Why Is the Death Penalty Not Murder?

Ernie Chambers, Nebraska state senator, stands during debate to repeal the death penalty in Nebraska (AP Photo).

Ernie Chambers, Nebraska state senator, stands during debate to repeal the death penalty in Nebraska (AP Photo).

Fernando Rojo, Editor

Federal law describes murder as the “unlawful killing of a human being with malice aforethought.” Any deliberate premeditated killing is first degree murder. Since 1976, when the death penalty was reinstated, the United States has executed 1332 individuals–a process usually taking years of extensive premeditation.

To execute someone, even as a result of due process, cannot be justified by legal smoke and mirrors. The death penalty, in literal terms, is the intentional, prepared killing of a human being with the intent to kill and motive of revenge. The American judiciary is held to a false standard beyond that of its protected citizens; when someone is convicted and executed, it is seen as less of an atrocity than a murder case itself.

In an effort to lower murder rates, the death penalty is obviously counterproductive. In fact, since 1995, murder rates in states with the death penalty have been over 17% higher than murder rates in states without the death penalty. From 2003-2008, murder rates in these states were over 40% higher. Among the 32 states with legalized capital punishment, there is consistently a combined higher murder rate than in the states without it.

Killing people is never inexpensive. In California alone, the death penalty costs a conservatively estimated $125 million more per year than life in prison without chance for parole. $90,000 of taxpayer money is spent yearly on every defendant on death row. Pre-trial and trial finances amount to about half of the costs, with appeals and incarceration costs on top of that. It is estimated that California would save $5 billion over 20 years if it abolished the death penalty.

California currently has 727 defendants on death row, the most of any state, and over one third of them are black, even though only 6.6% of the state’s population is black (US Census).

Of the current 3,125 Americans on death row, 41.9% are black. Of the American population, only 13.1% are black. “In 82% of the studies [reviewed], race of the victim was found to influence the likelihood of being charged with capital murder or receiving the death penalty, i.e., those who murdered whites were found more likely to be sentenced to death than those who murdered blacks,” wrote United States General Accounting Office, Death Penalty Sentencing, in February 1990. The death penalty has proven to be historically racist; 259 black defendants have been executed for killing one or more white victims, while only 20 white defendants have been executed for killing one or more black defendants.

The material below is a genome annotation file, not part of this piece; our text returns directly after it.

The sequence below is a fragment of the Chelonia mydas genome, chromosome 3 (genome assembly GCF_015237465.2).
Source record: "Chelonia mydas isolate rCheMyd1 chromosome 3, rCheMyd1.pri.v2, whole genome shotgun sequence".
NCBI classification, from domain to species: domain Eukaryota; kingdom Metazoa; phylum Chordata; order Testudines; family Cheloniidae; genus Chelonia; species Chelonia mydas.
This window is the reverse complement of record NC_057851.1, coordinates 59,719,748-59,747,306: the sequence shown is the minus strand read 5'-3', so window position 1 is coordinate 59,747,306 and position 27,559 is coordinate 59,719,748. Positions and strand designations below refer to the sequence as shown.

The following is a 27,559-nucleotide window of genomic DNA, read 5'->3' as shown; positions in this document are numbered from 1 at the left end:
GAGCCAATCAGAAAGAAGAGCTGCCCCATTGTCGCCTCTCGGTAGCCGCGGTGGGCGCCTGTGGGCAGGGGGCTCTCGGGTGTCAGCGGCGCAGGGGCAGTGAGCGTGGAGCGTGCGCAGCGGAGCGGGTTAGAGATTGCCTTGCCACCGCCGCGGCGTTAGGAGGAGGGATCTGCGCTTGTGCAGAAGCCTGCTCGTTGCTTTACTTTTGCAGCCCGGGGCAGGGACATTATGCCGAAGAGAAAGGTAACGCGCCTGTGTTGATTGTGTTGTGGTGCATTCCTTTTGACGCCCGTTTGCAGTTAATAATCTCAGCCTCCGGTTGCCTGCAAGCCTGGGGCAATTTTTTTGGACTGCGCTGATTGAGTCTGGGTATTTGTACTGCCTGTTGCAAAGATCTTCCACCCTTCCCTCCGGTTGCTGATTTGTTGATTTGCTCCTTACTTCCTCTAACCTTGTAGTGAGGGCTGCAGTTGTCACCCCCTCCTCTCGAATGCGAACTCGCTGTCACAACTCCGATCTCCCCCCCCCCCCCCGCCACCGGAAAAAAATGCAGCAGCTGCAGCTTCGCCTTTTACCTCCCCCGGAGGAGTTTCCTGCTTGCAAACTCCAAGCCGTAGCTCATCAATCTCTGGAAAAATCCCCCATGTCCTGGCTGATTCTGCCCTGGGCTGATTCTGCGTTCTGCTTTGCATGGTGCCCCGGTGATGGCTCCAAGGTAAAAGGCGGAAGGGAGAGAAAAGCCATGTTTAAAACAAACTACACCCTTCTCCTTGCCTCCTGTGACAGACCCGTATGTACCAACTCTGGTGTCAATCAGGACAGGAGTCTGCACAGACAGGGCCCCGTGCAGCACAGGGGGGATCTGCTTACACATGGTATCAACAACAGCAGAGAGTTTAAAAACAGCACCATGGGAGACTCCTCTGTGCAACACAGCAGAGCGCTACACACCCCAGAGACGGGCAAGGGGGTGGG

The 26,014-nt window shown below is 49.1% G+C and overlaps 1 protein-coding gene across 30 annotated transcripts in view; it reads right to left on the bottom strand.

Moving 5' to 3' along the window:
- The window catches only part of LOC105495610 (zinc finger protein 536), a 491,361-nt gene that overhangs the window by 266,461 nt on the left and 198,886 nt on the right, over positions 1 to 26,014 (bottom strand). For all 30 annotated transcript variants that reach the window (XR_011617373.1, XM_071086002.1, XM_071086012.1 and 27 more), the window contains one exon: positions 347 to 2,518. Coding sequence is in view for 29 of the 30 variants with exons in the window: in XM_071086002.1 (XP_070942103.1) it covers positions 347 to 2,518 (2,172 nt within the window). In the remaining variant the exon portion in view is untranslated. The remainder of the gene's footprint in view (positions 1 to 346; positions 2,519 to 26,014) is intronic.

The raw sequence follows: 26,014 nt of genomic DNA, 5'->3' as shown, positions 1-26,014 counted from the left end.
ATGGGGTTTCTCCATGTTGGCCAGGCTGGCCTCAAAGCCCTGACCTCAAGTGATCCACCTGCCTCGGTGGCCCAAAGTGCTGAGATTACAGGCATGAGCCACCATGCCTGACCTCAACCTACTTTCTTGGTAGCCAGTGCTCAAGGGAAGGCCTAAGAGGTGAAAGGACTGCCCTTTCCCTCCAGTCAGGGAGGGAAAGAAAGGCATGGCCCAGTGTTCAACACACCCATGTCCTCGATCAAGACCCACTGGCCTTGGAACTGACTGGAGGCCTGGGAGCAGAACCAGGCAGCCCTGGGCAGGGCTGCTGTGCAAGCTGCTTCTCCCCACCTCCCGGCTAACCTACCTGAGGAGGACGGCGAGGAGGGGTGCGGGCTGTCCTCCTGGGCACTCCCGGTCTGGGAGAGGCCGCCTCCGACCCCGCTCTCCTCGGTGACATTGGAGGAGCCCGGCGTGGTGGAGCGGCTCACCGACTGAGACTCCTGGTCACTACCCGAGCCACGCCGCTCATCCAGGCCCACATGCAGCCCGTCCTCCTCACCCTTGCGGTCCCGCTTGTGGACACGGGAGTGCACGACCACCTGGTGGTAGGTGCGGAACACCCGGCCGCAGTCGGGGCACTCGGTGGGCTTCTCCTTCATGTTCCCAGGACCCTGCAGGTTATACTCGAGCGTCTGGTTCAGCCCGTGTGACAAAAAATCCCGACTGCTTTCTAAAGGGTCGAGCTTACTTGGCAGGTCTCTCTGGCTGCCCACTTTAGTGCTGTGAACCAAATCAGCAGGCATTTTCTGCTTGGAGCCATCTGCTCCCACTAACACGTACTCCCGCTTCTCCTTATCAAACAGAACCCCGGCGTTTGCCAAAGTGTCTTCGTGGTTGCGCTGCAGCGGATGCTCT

Information chart from DPIC shows the distribution of race currently on death row.

And, costs and race aside, there is no ethical reasoning behind government-run execution. Supporters of capital punishment say it provides relief for victims’ families and rids the world of murderers. But should we not also rid the world of those who plan their executions? Once a defendant is executed, who will console his family? The idea that the family of a government-executed individual does not deserve the same sympathy as any other victim of murder is often ill-founded; life is lost both ways.

Since its reinstatement, the death penalty has wronged over 130 convicted individuals who have been relieved from death row, often for unfair trial or presentation of simple DNA evidence proving false conviction. This is about 10% of people executed since 1976.

In such cases of incorrect punishment, what makes it unreasonable to prosecute the courts for incorrectly putting someone on death row? The American judicial system is often left unquestioned for its fairness in situations like these. Our government and its branches must be held accountable to their own laws, even if they break them through “legal” process.

A government institution breaking the federal law of murder should not be treated differently than a private citizen would be.

The death penalty is often brushed aside as part of our criminal litigation process, but a democratic nation’s government must exist to protect its people, not to decide the fate of one’s death. Of course there should be no murderer or serial rapist left to roam the streets, and life imprisonment without chance of parole is the solution. Because every conviction cannot be correct, it is irrational to kill people off.

We accept and often pride ourselves in having a judicial system that is imperfect. But no excuse can be drawn to kill a single individual in a flawed system.